Get your money back
from Stock Market Scams

If you’ve been ripped off by scammers, get in touch and our team of experts will work to get your money back


How it works

Review your case

Performing preliminary checks to assess whether the case can result in a substantial recovery, based on our experience.

Confront the entities

Systematically confronting the relevant entities that have facilitated the illicit transfer of your wealth.

Gather the evidence

Collecting all the information and documentation required to successfully pursue your case[*]

Get your money back

We take pride in our track record and assure you that we’ll go to great lengths to get your money back.

Stock Trading Scams:
Recover Your Lost Funds

Many of us aspire to become the next Warren Buffett, one of the world’s wealthiest individuals. The idea of making the perfect investment every time is appealing, though nearly unattainable. Unfortunately, scammers exploit these dreams, enticing us with dubious investment opportunities that lack any real foundation. If you believe you’ve fallen victim to a fraudulent stock trading scheme, don’t hesitate to contact us. We’ll diligently work to recover your lost funds.

Your money back guarantee

The fund recovery process can be a lengthy one and requires perseverance. Therefore it is vital that our clients are ready for it and trust us every step of the way. So if for any reason you are doubtful, you can ask for a full refund within the first 14 business days of the process.*

*Read Terms & Conditions

Our experts at Trusted-Recovery make it a top priority to help our clients recover funds after they have been a victim of stock market scams. We want to raise awareness of the various types of stock fraud and how to best protect yourself. Armed with knowledge you can protect your stock investments from fraud and scams.

How does the stock market work?

Stock markets serve as centralized exchanges where investors engage in buying and selling ownership stakes (stocks) in various companies. These markets are typically subject to stringent regulations, and transactions often require the involvement of legally registered and regulated brokers to facilitate the transfer of stocks between sellers and buyers.

Prominent examples of regulated stock exchanges include the US-based NYSE (New York Stock Exchange) and NASDAQ (National Association of Securities Dealers Automated Quotations). The accessibility to the stock market has never been more convenient, with barriers to entry diminishing year by year.

However, this increased accessibility is not without risks. All investors are potentially vulnerable to various investment scams in the stock world. Therefore, it’s our responsibility to exercise due diligence and take necessary precautions to safeguard our finances from falling prey to stock fraud and related scams.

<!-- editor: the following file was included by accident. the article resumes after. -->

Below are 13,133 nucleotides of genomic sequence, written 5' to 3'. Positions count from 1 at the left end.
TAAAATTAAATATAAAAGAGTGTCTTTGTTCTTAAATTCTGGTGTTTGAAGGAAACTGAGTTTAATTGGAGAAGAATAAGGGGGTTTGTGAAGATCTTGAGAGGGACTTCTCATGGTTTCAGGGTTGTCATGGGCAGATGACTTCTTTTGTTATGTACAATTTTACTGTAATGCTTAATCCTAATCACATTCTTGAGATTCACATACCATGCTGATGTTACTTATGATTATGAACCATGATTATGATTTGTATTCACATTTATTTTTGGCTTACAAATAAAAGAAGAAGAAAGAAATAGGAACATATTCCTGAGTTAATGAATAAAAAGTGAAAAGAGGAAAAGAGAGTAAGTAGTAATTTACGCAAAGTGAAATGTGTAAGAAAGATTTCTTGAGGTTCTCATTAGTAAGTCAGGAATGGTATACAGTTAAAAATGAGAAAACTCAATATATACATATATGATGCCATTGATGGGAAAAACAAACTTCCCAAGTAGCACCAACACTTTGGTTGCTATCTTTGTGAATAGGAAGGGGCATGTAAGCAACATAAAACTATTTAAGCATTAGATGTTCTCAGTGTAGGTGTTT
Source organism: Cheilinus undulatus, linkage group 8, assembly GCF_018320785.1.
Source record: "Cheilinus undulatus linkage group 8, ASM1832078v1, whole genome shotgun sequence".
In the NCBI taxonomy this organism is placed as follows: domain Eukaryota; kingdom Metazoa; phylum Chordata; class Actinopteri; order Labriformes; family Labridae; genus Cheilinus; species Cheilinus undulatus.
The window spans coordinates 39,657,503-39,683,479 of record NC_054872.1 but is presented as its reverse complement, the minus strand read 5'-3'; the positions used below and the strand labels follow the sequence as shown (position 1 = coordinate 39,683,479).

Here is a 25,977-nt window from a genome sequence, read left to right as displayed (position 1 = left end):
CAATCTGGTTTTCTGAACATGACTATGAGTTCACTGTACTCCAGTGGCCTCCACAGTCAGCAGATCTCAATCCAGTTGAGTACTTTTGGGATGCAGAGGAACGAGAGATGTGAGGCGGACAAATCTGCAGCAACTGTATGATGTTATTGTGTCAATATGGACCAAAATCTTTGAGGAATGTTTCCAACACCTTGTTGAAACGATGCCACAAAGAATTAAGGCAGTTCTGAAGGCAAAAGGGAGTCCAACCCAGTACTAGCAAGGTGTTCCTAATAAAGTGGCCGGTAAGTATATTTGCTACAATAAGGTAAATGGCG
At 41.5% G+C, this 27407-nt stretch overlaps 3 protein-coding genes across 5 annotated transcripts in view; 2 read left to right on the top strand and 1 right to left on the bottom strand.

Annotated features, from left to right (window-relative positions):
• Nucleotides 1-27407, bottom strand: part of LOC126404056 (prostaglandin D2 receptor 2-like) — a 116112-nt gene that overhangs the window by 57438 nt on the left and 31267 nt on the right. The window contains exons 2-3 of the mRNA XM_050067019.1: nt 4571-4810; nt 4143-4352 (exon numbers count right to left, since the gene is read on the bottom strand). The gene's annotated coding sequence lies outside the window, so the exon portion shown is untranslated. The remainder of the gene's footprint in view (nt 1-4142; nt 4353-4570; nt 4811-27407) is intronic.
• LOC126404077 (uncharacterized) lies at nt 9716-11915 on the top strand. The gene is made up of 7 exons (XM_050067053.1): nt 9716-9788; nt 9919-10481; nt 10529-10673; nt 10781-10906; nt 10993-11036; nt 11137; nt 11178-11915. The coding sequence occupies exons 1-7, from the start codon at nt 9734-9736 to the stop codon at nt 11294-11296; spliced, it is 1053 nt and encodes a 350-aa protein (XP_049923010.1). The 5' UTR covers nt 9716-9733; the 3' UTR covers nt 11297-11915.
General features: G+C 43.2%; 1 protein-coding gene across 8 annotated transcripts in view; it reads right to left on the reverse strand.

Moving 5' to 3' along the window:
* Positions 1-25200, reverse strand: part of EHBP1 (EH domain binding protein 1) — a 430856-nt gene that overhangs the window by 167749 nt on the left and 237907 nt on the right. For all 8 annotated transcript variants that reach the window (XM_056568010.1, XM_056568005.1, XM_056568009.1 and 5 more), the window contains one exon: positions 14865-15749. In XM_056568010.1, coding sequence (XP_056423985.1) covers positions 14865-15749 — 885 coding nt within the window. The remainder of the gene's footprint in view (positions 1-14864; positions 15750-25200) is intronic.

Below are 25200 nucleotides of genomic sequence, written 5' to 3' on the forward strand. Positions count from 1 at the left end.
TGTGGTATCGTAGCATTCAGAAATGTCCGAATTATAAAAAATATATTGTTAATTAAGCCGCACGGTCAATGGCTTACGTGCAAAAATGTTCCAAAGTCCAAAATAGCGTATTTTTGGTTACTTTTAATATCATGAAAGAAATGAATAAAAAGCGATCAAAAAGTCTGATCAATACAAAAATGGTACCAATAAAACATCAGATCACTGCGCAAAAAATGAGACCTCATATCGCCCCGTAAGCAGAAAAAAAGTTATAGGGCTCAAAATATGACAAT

Is the stock market rigged?

One prevalent question, and even a belief held by many, is that the stock market is rigged. But is this true? In the US, stock markets are overseen by various governmental and non-governmental entities such as the SEC (Securities and Exchange Commission) and FINRA (Financial Industry Regulatory Authority). These organizations have interrelated legal responsibilities to supervise stock exchanges and the brokers who facilitate stock transactions. However, this doesn’t mean that all fraud and scams can be completely avoided.

There have been instances where both current and past companies have intentionally deceived individual investors or engaged in unlawful accounting and business practices, such as the cases with ENRON and Valeant Pharmaceuticals. Some dishonest individuals have created advertisements that seem “too good to be true,” leading to Ponzi schemes, with Bernie Madoff being the most notorious perpetrator.

Even regulated online stock brokers have sometimes failed to uphold their fiduciary responsibilities towards their clients, as seen in the recent example of Robinhood during the GameStop situation in early 2022. While the stock market does present certain risks and there are individuals looking to exploit others, it’s important to recognize that the vast majority of brokers and exchanges operate in a manner that is legitimate, ethical, and legal.

Key Points:

  • Steer clear of individuals or organizations that approach you with enticing phrases such as “investment opportunity,” “guaranteed return,” or any other offers that seem too good to be true.
  • Resist high-pressure sales tactics and advertisements. If you didn’t seek out the company yourself, it’s best to avoid engagement.
  • Take responsibility for your own research – trust your judgment and avoid relying solely on others for advice on buying and selling. Consider consulting with a registered financial advisor.
  • Educate yourself on the fundamentals – familiarize yourself with Dow Theory 101, understand the differences between bear and bull markets, and learn about conservative and traditional investment strategies. Focus on investing in established and successful stocks, such as those found in the conventional basket of blue-chip stocks.

Types of Securities fraud

**Ponzi Schemes**